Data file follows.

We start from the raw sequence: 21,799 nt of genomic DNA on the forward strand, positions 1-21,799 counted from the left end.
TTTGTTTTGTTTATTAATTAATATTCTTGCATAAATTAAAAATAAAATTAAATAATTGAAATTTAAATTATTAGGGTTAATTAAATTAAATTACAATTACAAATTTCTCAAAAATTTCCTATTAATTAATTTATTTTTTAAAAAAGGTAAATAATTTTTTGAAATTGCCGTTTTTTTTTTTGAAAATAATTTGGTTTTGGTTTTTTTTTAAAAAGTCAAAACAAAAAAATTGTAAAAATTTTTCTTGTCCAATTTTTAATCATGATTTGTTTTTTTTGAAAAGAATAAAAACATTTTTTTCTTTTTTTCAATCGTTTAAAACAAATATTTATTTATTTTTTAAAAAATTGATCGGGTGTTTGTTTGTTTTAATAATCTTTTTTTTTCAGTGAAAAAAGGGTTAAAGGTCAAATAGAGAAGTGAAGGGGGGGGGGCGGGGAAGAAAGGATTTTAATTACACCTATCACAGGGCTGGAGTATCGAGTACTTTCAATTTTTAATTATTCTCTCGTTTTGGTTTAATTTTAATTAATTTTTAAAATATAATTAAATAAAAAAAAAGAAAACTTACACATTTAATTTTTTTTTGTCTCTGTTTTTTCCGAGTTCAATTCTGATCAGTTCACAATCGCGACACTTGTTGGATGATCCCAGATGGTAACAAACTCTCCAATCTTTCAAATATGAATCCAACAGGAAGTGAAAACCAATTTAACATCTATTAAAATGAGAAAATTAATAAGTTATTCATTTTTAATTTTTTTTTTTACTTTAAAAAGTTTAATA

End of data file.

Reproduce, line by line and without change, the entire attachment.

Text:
We start from the raw sequence: 21,799 nt of genomic DNA on the forward strand, positions 1-21,799 counted from the left end.
TTTGTTTTGTTTATTAATTAATATTCTTGCATAAATTAAAAATAAAATTAAATAATTGAAATTTAAATTATTAGGGTTAATTAAATTAAATTACAATTACAAATTTCTCAAAAATTTCCTATTAATTAATTTATTTTTTAAAAAAGGTAAATAATTTTTTGAAATTGCCGTTTTTTTTTTTGAAAATAATTTGGTTTTGGTTTTTTTTTAAAAAGTCAAAACAAAAAAATTGTAAAAATTTTTCTTGTCCAATTTTTAATCATGATTTGTTTTTTTTGAAAAGAATAAAAACATTTTTTTCTTTTTTTCAATCGTTTAAAACAAATATTTATTTATTTTTTAAAAAATTGATCGGGTGTTTGTTTGTTTTAATAATCTTTTTTTTTCAGTGAAAAAAGGGTTAAAGGTCAAATAGAGAAGTGAAGGGGGGGGGGCGGGGAAGAAAGGATTTTAATTACACCTATCACAGGGCTGGAGTATCGAGTACTTTCAATTTTTAATTATTCTCTCGTTTTGGTTTAATTTTAATTAATTTTTAAAATATAATTAAATAAAAAAAAAGAAAACTTACACATTTAATTTTTTTTTGTCTCTGTTTTTTCCGAGTTCAATTCTGATCAGTTCACAATCGCGACACTTGTTGGATGATCCCAGATGGTAACAAACTCTCCAATCTTTCAAATATGAATCCAACAGGAAGTGAAAACCAATTTAACATCTATTAAAATGAGAAAATTAATAAGTTATTCATTTTTAATTTTTTTTTTTACTTTAAAAAGTTTAATA